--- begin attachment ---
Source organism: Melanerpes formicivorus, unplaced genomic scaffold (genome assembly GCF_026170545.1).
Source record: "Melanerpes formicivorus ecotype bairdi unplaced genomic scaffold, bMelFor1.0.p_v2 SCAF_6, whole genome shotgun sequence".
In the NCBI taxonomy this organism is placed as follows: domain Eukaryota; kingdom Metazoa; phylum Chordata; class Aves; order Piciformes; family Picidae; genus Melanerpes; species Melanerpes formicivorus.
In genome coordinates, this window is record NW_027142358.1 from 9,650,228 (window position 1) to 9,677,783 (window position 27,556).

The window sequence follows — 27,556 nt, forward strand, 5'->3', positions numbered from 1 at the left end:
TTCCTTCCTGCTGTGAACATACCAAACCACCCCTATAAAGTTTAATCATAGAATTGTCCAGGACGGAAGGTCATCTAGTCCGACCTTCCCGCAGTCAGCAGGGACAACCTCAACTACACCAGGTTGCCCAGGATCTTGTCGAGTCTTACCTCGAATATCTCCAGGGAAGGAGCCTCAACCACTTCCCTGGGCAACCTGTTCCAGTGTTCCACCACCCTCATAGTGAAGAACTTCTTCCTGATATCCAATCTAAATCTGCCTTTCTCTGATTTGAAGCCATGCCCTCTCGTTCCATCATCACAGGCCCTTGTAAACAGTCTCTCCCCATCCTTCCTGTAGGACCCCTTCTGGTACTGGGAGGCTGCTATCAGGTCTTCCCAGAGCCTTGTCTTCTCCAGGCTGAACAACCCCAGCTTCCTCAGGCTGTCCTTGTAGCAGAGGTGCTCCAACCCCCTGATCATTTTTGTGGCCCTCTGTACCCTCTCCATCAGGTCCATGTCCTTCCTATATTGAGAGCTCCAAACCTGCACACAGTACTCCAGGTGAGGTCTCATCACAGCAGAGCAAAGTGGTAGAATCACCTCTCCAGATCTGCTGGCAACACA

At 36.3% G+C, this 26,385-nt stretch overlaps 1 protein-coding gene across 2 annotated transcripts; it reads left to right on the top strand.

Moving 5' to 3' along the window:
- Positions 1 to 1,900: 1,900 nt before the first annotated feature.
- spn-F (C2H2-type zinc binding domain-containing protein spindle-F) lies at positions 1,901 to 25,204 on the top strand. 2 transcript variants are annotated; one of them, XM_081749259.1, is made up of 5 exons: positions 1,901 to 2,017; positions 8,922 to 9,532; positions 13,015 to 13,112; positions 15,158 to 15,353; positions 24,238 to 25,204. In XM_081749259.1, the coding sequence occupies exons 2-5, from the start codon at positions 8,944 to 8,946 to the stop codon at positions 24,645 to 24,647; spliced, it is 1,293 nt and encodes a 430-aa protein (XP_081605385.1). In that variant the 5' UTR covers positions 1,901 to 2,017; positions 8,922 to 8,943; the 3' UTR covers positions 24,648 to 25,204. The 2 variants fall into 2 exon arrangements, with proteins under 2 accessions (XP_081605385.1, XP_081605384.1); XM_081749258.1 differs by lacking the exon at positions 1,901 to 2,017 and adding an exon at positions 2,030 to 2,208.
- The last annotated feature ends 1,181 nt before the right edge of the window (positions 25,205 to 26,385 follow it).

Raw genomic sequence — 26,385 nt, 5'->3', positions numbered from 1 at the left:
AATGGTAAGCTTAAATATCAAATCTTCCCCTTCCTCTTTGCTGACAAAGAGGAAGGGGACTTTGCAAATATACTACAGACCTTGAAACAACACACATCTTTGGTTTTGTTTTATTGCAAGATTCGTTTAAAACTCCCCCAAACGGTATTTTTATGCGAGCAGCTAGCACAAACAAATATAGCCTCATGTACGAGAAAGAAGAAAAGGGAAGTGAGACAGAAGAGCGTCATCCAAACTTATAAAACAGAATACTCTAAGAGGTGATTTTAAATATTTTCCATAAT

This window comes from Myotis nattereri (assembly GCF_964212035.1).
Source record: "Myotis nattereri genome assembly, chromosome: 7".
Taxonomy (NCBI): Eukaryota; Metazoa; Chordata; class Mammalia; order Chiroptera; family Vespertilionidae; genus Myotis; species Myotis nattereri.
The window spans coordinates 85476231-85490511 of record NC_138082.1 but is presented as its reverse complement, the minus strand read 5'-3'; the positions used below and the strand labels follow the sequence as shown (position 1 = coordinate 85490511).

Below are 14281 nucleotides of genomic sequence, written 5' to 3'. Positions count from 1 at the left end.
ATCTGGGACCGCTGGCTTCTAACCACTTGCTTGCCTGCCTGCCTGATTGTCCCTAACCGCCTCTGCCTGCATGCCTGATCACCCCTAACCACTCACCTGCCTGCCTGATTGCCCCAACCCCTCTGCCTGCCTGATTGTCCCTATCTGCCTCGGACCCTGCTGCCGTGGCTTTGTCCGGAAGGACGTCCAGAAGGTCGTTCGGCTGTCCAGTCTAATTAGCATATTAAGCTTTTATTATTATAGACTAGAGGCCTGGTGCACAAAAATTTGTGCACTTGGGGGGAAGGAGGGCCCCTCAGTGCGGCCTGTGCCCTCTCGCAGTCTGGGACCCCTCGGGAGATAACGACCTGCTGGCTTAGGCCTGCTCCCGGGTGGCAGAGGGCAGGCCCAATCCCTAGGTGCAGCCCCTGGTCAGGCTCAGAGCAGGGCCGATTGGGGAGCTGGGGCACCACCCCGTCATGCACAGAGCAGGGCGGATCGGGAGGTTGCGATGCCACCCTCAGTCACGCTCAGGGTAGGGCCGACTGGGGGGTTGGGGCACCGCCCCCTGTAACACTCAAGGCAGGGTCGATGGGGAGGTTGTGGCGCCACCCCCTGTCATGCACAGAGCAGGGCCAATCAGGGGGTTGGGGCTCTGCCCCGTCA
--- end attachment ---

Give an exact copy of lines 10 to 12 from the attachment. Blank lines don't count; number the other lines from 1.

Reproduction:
- spn-F (C2H2-type zinc binding domain-containing protein spindle-F) lies at positions 1,901 to 25,204 on the top strand. 2 transcript variants are annotated; one of them, XM_081749259.1, is made up of 5 exons: positions 1,901 to 2,017; positions 8,922 to 9,532; positions 13,015 to 13,112; positions 15,158 to 15,353; positions 24,238 to 25,204. In XM_081749259.1, the coding sequence occupies exons 2-5, from the start codon at positions 8,944 to 8,946 to the stop codon at positions 24,645 to 24,647; spliced, it is 1,293 nt and encodes a 430-aa protein (XP_081605385.1). In that variant the 5' UTR covers positions 1,901 to 2,017; positions 8,922 to 8,943; the 3' UTR covers positions 24,648 to 25,204. The 2 variants fall into 2 exon arrangements, with proteins under 2 accessions (XP_081605385.1, XP_081605384.1); XM_081749258.1 differs by lacking the exon at positions 1,901 to 2,017 and adding an exon at positions 2,030 to 2,208.
- The last annotated feature ends 1,181 nt before the right edge of the window (positions 25,205 to 26,385 follow it).

Raw genomic sequence — 26,385 nt, 5'->3', positions numbered from 1 at the left: